The diversion couldn’t come at a worse time for House Democrats, who have raised about $7 million less over the first eight months of this year than they did over the same period in 2007.
“This is clearly a problem for Democrats, and if we start to reach a point when Democrats do not accept [Rangel’s] contributions, we will know that his political impact has crossed the Rubicon,” said David Wasserman, House editor for the nonpartisan Cook Political Report.
Asked if he’s worried about losing stature with Democrats, Rangel said flatly: “No.”
But Rangel knows as well as anyone the connection between campaign contributions and political success in the House. In a 2007 interview with CQ, Rangel lamented his loss to then-Rep. Tony Coelho in a 1986 race to become the Democratic whip — and attributed it to Coelho’s ability to fund lawmakers’ campaigns from his perch as chairman of the DCCC.
“I had never been so goddamn naive,” he said. “I came to Washington as an experienced politician. How did I miss Coelho’s contribution to members?”
And for all the resolutions and rumormongering, it’s not at all clear that Republicans or the financial services industry would be happy to see Rangel go.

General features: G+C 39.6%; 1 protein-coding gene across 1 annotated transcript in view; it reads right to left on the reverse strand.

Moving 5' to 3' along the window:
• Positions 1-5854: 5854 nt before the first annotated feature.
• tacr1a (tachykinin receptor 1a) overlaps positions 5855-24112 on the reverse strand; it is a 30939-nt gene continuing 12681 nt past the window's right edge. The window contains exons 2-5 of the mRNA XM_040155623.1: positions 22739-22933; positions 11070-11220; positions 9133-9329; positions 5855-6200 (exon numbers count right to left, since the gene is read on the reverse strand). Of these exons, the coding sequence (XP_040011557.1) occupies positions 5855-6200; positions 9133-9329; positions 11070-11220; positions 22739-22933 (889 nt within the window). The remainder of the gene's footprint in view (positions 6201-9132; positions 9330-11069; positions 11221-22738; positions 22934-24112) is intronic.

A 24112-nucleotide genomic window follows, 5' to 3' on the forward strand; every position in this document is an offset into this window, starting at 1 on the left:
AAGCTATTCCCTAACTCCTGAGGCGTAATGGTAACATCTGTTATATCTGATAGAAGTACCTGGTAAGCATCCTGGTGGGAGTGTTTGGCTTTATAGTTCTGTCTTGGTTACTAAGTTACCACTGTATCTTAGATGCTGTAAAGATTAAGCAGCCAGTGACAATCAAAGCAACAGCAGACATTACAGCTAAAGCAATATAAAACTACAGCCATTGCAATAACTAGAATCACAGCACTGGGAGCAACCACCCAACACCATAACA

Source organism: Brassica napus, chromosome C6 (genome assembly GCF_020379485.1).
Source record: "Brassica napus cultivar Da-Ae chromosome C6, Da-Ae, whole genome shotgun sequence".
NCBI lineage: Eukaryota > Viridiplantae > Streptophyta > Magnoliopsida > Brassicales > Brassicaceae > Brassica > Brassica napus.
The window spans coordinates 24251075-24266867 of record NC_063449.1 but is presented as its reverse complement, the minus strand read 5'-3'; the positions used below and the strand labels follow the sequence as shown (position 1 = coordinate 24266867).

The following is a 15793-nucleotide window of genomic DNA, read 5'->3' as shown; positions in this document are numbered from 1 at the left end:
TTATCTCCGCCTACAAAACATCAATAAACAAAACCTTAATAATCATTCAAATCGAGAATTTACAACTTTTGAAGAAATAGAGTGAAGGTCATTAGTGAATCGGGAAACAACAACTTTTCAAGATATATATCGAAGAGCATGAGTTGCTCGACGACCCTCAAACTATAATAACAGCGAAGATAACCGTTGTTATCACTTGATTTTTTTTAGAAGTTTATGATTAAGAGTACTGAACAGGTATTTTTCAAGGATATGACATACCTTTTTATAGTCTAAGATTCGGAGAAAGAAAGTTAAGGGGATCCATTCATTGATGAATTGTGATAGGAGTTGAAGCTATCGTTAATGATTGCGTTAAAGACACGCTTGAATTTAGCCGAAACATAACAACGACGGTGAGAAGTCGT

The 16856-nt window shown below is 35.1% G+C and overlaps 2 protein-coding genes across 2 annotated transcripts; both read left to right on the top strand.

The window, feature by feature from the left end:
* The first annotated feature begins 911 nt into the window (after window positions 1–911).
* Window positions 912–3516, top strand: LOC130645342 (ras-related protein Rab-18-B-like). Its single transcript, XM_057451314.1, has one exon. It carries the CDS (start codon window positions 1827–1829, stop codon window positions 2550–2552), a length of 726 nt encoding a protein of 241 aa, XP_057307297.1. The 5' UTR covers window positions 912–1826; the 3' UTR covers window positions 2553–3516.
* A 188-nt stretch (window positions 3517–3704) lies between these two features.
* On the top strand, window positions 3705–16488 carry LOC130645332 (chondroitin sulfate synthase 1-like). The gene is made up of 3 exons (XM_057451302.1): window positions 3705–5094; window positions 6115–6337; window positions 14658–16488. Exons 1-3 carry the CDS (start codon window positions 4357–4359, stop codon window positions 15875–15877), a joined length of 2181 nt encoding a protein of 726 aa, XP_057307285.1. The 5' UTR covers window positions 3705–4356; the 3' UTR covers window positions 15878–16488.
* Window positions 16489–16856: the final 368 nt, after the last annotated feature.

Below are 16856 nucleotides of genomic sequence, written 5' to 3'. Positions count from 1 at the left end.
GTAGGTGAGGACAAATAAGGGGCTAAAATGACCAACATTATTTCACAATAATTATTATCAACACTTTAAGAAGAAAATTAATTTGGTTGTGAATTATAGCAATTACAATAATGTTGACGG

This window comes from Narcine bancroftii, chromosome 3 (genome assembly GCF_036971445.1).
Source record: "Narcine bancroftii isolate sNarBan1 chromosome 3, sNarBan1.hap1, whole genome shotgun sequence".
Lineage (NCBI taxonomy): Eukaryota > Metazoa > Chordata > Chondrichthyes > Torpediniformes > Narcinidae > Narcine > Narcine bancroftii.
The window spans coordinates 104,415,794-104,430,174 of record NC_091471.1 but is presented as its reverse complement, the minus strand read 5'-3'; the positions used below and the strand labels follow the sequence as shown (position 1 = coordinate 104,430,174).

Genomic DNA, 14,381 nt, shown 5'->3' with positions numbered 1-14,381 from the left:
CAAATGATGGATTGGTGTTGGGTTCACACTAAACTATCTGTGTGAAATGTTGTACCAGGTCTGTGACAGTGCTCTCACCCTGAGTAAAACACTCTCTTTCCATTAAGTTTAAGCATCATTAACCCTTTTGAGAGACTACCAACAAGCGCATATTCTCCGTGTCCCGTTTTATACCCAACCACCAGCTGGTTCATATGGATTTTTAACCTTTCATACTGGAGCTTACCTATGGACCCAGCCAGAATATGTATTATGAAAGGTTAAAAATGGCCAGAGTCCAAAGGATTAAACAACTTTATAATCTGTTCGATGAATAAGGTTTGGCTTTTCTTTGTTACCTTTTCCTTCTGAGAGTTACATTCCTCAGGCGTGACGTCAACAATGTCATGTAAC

The next Democrat in line at Ways and Means is California Rep. Pete Stark, a strident liberal with a distinctly pro-tax record. He voted against the 2008 Wall Street bailout and the stimulus package, saying that the bills helped banks at the expense of taxpayers.
After Stark comes Michigan Rep. Sander Levin and Washington Rep. Jim McDermott, neither of whom is beloved by the industry. The name of Georgia Rep. John Lewis — fourth in line for the job — has been floated, perhaps as a way for Pelosi to allay the concerns of the Congressional Black Caucus.
The best-case scenario for the industry, say lobbyists, would be Massachusetts Rep. Richard Neal, who’s known for his expertise in tax issues. But Democratic aides say Pelosi may be unwilling to skip that far down the chain of seniority.
“The downtown community naively thinks Richie Neal could get the gavel,” said a former Republican staffer who now works as a tax lobbyist. “As much as I would like to believe that would happen, I don’t see how she gets past Levin, McDermott or Lewis.”